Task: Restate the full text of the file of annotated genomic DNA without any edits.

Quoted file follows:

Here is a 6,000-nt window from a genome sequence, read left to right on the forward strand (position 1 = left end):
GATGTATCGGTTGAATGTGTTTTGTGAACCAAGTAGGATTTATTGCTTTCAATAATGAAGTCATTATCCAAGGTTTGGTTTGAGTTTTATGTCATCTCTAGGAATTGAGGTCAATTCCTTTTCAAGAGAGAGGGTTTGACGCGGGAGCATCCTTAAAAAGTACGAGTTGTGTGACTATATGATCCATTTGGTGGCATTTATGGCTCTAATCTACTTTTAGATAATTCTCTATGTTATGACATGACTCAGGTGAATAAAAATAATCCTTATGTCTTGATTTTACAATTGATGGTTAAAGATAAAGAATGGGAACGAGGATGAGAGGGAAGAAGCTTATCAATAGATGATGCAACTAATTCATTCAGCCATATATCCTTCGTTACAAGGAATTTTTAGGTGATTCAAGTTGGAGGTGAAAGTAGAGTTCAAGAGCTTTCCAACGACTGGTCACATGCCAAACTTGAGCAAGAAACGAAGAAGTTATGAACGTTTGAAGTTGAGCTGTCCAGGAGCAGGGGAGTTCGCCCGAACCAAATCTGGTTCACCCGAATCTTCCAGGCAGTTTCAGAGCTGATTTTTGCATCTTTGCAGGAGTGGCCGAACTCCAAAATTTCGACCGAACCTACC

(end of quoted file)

Here is a 6,000-nt window from a genome sequence, read left to right on the forward strand (position 1 = left end):
GATGTATCGGTTGAATGTGTTTTGTGAACCAAGTAGGATTTATTGCTTTCAATAATGAAGTCATTATCCAAGGTTTGGTTTGAGTTTTATGTCATCTCTAGGAATTGAGGTCAATTCCTTTTCAAGAGAGAGGGTTTGACGCGGGAGCATCCTTAAAAAGTACGAGTTGTGTGACTATATGATCCATTTGGTGGCATTTATGGCTCTAATCTACTTTTAGATAATTCTCTATGTTATGACATGACTCAGGTGAATAAAAATAATCCTTATGTCTTGATTTTACAATTGATGGTTAAAGATAAAGAATGGGAACGAGGATGAGAGGGAAGAAGCTTATCAATAGATGATGCAACTAATTCATTCAGCCATATATCCTTCGTTACAAGGAATTTTTAGGTGATTCAAGTTGGAGGTGAAAGTAGAGTTCAAGAGCTTTCCAACGACTGGTCACATGCCAAACTTGAGCAAGAAACGAAGAAGTTATGAACGTTTGAAGTTGAGCTGTCCAGGAGCAGGGGAGTTCGCCCGAACCAAATCTGGTTCACCCGAATCTTCCAGGCAGTTTCAGAGCTGATTTTTGCATCTTTGCAGGAGTGGCCGAACTCCAAAATTTCGACCGAACCTACC